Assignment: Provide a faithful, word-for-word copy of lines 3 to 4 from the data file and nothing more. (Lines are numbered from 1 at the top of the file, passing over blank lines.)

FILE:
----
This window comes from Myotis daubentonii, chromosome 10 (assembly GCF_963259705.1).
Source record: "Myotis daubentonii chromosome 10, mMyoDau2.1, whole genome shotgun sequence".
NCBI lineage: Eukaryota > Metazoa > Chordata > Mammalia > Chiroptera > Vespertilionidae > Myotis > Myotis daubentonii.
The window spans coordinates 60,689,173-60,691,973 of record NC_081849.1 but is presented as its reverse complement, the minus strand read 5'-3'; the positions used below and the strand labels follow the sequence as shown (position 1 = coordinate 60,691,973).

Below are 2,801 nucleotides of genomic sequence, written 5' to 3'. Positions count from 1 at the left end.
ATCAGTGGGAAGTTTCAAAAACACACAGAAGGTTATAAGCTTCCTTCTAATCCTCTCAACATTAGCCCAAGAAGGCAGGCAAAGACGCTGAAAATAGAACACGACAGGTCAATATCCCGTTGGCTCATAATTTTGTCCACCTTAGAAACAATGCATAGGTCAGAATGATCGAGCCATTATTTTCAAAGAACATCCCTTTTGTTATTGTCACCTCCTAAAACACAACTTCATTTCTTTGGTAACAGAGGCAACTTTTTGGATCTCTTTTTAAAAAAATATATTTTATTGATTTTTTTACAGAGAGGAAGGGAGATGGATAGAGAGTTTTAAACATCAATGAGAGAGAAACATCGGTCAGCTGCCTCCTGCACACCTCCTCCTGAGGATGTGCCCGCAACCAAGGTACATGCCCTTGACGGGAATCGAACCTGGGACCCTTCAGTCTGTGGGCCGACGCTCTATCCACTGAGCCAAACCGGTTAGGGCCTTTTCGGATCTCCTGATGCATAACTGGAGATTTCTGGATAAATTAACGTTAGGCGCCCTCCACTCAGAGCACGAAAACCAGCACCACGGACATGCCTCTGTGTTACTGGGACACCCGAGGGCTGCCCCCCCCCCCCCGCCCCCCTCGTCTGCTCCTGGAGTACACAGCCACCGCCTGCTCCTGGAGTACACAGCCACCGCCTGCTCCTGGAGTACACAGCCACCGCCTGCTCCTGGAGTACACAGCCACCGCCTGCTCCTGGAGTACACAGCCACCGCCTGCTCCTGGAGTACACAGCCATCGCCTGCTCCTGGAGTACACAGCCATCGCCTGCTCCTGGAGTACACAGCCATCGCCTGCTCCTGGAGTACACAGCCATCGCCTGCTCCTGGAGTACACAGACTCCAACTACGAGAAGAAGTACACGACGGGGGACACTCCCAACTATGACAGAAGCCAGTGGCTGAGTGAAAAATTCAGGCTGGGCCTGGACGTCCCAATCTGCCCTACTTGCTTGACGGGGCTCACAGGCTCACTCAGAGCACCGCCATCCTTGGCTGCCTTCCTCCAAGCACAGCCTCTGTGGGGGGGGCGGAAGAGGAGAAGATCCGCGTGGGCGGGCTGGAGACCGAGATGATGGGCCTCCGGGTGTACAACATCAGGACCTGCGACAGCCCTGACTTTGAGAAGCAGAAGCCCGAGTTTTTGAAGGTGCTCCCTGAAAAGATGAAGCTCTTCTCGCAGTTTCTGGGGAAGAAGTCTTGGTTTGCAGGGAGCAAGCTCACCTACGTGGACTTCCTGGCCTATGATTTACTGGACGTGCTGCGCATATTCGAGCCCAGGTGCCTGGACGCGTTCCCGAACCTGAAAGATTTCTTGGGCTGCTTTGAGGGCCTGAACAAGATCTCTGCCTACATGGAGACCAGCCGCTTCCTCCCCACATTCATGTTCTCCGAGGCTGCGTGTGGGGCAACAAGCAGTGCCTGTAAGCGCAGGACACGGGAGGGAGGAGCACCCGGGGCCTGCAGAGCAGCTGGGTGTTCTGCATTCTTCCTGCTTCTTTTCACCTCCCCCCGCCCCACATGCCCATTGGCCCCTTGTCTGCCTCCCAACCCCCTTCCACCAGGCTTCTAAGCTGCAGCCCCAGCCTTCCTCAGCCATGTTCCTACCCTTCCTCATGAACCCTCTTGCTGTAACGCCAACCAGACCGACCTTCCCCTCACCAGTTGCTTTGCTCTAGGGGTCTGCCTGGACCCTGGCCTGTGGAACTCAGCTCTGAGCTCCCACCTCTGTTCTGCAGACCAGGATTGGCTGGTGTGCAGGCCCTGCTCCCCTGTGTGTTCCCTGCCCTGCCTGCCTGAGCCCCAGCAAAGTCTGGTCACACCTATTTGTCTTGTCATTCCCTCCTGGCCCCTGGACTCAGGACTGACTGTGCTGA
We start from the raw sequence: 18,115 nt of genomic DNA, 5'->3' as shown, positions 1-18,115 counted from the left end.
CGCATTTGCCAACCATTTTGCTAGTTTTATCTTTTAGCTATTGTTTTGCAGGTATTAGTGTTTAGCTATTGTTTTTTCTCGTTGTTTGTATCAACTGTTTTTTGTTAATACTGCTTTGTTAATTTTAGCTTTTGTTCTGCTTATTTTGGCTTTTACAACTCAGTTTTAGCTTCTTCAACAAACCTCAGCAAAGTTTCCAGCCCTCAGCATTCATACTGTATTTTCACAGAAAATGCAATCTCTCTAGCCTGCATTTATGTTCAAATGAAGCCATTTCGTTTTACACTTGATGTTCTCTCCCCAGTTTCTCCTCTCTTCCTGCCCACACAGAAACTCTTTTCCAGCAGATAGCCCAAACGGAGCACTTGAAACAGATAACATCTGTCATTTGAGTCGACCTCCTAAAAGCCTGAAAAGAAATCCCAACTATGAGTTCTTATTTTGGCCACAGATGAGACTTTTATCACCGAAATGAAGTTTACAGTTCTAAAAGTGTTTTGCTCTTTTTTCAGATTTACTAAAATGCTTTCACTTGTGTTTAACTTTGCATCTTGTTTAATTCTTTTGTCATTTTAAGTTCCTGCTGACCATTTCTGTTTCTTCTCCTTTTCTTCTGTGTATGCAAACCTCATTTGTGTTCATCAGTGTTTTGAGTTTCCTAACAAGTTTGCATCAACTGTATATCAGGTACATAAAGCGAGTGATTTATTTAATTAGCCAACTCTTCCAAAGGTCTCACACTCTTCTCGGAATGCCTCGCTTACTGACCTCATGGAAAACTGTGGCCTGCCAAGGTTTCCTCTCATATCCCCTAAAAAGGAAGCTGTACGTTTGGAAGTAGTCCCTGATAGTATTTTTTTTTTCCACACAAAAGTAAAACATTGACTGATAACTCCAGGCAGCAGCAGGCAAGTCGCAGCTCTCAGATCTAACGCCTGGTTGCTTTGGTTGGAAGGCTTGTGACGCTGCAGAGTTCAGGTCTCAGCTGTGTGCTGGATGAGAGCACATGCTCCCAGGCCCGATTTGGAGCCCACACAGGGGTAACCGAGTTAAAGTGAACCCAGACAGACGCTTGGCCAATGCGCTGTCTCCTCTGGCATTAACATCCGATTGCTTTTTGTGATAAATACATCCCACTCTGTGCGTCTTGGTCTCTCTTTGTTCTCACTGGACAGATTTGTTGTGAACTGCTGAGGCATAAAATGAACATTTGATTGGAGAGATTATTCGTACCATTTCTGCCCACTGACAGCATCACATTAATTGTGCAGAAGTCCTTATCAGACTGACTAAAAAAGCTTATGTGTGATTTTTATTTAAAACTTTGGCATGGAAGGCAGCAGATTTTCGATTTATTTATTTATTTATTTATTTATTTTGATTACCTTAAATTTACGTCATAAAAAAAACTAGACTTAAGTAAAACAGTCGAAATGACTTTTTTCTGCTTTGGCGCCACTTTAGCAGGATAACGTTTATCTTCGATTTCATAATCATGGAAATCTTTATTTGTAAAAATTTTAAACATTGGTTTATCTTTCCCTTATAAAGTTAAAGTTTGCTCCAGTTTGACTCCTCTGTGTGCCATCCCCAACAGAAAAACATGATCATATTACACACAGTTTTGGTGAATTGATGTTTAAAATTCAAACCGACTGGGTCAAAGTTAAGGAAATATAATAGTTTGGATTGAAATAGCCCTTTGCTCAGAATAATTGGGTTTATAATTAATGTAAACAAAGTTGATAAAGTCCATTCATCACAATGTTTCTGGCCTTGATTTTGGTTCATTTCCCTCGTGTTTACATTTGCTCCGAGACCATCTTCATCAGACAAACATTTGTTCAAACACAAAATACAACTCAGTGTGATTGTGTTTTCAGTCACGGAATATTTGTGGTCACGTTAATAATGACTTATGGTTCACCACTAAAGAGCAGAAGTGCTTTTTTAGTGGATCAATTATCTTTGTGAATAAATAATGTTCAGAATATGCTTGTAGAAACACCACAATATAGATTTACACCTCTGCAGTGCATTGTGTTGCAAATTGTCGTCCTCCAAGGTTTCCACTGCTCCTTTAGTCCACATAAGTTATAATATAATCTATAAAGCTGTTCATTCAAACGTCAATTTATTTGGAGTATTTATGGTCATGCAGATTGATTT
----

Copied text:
NCBI lineage: Eukaryota > Metazoa > Chordata > Mammalia > Chiroptera > Vespertilionidae > Myotis > Myotis daubentonii.
The window spans coordinates 60,689,173-60,691,973 of record NC_081849.1 but is presented as its reverse complement, the minus strand read 5'-3'; the positions used below and the strand labels follow the sequence as shown (position 1 = coordinate 60,691,973).